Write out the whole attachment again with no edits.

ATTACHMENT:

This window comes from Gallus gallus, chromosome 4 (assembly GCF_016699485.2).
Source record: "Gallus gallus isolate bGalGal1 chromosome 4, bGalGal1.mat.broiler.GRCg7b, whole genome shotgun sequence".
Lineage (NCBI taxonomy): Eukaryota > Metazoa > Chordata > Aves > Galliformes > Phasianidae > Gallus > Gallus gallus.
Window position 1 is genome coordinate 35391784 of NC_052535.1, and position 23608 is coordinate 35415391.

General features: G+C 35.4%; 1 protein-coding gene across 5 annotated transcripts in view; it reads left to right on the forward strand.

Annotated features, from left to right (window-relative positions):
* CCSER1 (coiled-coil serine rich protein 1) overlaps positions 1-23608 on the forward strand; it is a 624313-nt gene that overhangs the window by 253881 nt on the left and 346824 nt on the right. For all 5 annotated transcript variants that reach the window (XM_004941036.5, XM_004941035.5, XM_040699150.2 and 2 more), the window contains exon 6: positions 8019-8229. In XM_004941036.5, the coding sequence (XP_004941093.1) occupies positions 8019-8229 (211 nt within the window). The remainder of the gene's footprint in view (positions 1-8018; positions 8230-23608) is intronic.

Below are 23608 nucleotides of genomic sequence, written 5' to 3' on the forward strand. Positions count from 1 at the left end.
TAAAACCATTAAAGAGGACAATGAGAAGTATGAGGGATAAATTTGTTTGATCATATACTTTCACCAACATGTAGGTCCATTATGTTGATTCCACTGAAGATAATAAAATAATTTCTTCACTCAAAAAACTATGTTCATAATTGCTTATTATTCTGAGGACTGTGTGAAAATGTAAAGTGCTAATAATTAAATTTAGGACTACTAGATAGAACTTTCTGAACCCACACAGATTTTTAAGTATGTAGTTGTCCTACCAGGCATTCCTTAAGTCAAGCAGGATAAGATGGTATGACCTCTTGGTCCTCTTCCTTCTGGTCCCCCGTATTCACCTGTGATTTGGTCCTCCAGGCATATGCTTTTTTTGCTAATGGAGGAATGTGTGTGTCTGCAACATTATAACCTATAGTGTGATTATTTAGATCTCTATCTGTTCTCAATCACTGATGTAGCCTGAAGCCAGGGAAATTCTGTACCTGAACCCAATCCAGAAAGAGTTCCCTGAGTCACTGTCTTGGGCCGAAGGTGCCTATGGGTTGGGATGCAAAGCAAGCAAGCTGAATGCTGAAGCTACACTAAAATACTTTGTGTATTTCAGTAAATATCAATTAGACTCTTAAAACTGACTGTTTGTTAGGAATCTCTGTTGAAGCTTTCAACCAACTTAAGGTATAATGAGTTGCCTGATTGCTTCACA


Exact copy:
This window comes from Gallus gallus, chromosome 4 (assembly GCF_016699485.2).
Source record: "Gallus gallus isolate bGalGal1 chromosome 4, bGalGal1.mat.broiler.GRCg7b, whole genome shotgun sequence".
Lineage (NCBI taxonomy): Eukaryota > Metazoa > Chordata > Aves > Galliformes > Phasianidae > Gallus > Gallus gallus.
Window position 1 is genome coordinate 35391784 of NC_052535.1, and position 23608 is coordinate 35415391.

General features: G+C 35.4%; 1 protein-coding gene across 5 annotated transcripts in view; it reads left to right on the forward strand.

Annotated features, from left to right (window-relative positions):
* CCSER1 (coiled-coil serine rich protein 1) overlaps positions 1-23608 on the forward strand; it is a 624313-nt gene that overhangs the window by 253881 nt on the left and 346824 nt on the right. For all 5 annotated transcript variants that reach the window (XM_004941036.5, XM_004941035.5, XM_040699150.2 and 2 more), the window contains exon 6: positions 8019-8229. In XM_004941036.5, the coding sequence (XP_004941093.1) occupies positions 8019-8229 (211 nt within the window). The remainder of the gene's footprint in view (positions 1-8018; positions 8230-23608) is intronic.

Below are 23608 nucleotides of genomic sequence, written 5' to 3' on the forward strand. Positions count from 1 at the left end.
TAAAACCATTAAAGAGGACAATGAGAAGTATGAGGGATAAATTTGTTTGATCATATACTTTCACCAACATGTAGGTCCATTATGTTGATTCCACTGAAGATAATAAAATAATTTCTTCACTCAAAAAACTATGTTCATAATTGCTTATTATTCTGAGGACTGTGTGAAAATGTAAAGTGCTAATAATTAAATTTAGGACTACTAGATAGAACTTTCTGAACCCACACAGATTTTTAAGTATGTAGTTGTCCTACCAGGCATTCCTTAAGTCAAGCAGGATAAGATGGTATGACCTCTTGGTCCTCTTCCTTCTGGTCCCCCGTATTCACCTGTGATTTGGTCCTCCAGGCATATGCTTTTTTTGCTAATGGAGGAATGTGTGTGTCTGCAACATTATAACCTATAGTGTGATTATTTAGATCTCTATCTGTTCTCAATCACTGATGTAGCCTGAAGCCAGGGAAATTCTGTACCTGAACCCAATCCAGAAAGAGTTCCCTGAGTCACTGTCTTGGGCCGAAGGTGCCTATGGGTTGGGATGCAAAGCAAGCAAGCTGAATGCTGAAGCTACACTAAAATACTTTGTGTATTTCAGTAAATATCAATTAGACTCTTAAAACTGACTGTTTGTTAGGAATCTCTGTTGAAGCTTTCAACCAACTTAAGGTATAATGAGTTGCCTGATTGCTTCACA